Conference observations

Nov 05 2009 Published by under Uncategorized

Seriously, I can't go through the motions of that conversation any more. The one that starts out with a backhanded joke about the science of someone who gets Moore Foundation money (or other equivalents) and proceeds into a discussion (or monolog in some cases) about how much better their science would be in they took X or Y into account. The most popular target seems to be Craig Venter, of the human genome and Global Ocean Survey fame. Sure, he's a narcissist and yes, it's a bad idea to only sample the world's oceans at 2m, but we know this and I can't take rehashing it again. The most prominent offenders are almost always people who use the massive amounts of data Venter has been a force in creating, in their own work. Could it be a better resources? Probably, but I find myself feeling like I'm talking to people who don't vote but complain about politicians. If you don't like it, do something about it and stop complaining to me.

Can we institute some sort of licensing for the use of AV projection equipment that needs to be renewed every couple of years? It could be like a diver's license, where one would have to show functionality with the equipment at first, but then occasionally re-demonstrate their ability to use said equipment safely. After the age of 55, maybe it's important to demonstrate this more regularly, so that you don't get up in front of an audience and cause some massive technology pile-up. No! Don't hit the "black screen" button and then look bewildered for 30 seconds before a grad student fixes it, again!

Like I said last night, this isn't my crowd. What has been really interesting is the importance of lineage in this group. "Who did you work with?" is a regular question if the information isn't volunteered early in conversation (often it is). I can't figure out if I'm noticing this more because I don't know a lot of these people or if this behavior is indeed, unlike the circles I normally travel in, but there is no question there is huge importance on who knows who here. If someone's supervisor is not quickly recognized, a long explanation ensues to place the person's supervisor in the greater context of the field. This is curious behavior to me, but I suspect fairly common.

6 responses so far

  • Anonymous says:

    I think marine metagenomicists have a resource-based reason for saying which lineage they come from. There are few scientists with enough pull to get the funds needed for metagenomics work (esp going back 10 years), so proclaiming you are from one of those labs means you were in the thick of things. Secondly, for deep-sea researchers, the different frequently studied sites are divvied up among the major professors (and their trainees).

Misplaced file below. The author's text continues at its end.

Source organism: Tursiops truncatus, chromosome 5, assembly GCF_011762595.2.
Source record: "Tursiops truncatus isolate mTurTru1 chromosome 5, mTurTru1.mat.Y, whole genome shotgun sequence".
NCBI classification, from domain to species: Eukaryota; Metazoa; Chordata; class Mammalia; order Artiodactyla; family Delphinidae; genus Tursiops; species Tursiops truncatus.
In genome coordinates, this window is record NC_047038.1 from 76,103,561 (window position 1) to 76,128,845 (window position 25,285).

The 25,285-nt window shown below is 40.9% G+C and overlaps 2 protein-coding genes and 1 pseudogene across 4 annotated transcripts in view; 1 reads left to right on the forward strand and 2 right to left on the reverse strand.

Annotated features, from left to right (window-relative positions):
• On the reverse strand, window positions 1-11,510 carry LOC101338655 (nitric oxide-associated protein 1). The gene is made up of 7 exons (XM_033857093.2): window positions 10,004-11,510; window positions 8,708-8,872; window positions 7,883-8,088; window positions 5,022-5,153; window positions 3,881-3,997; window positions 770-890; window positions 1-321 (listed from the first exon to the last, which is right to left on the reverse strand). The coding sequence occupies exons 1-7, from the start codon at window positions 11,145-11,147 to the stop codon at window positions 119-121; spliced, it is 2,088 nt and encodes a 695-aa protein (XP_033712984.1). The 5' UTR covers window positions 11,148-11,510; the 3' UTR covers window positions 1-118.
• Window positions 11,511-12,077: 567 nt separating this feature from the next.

• Prof-like Substance says:

    While that may be true, the people who make up the majority of this meeting do not have these reasons to fall back on. It's strictly a status thing.

  • DamnGoodTechnician says:

    Super-duper ditto about the conference facilities. You've gotta love the yellow haze that shows up on displays from old-ass projectors, or the dark line where a filter has gone to hell.

  • Arlenna says:

    I always feel slimy when I come away from that kind of social environment. The "who did you work for" question can either be completely normal and informative, building a relevant bridge into a conversation about your science and the field among friends......OR it can feel like making sure I had my Girbaud jeans, curled bangs and Hypercolor T-shirt right for impressing the cool kids in middle school.

  • Anonymous says:

    ....wait until you're 55 and can't easily focus on the buttons (nor read their labels), or the little places to put cables into (let alone THEIR labels). And it gets twice as hard in the typical dim conference room lighting (yes, even with your reading glasses or bifocals on). I've been programming and using computers for almost 40 years (!) and suddenly, when age induced near vision troubles hit about 2 years ago, I began "fumbling" with some of the tech. At just over 50, I don't think it's senility... Don't judge...don't judge! (Though when all of you who are following us pioneers arrive in about 10 years, I bet those labels are going to get larger and backlit.)

  • Prof-like Substance says:

    Anon, it's not the fumbling of the buttons as much as just being generally flummoxed by technology. If you tell someone three times that the bottom of four buttons on the remote is a black screen button and that they shouldn't touch it (or if they do, hit it again) and they press it half a dozen times during a 30 minute presentation only to stare blankly at the screen until someone comes to the rescue, it's time to let someone else run their slides. Just sayin'.

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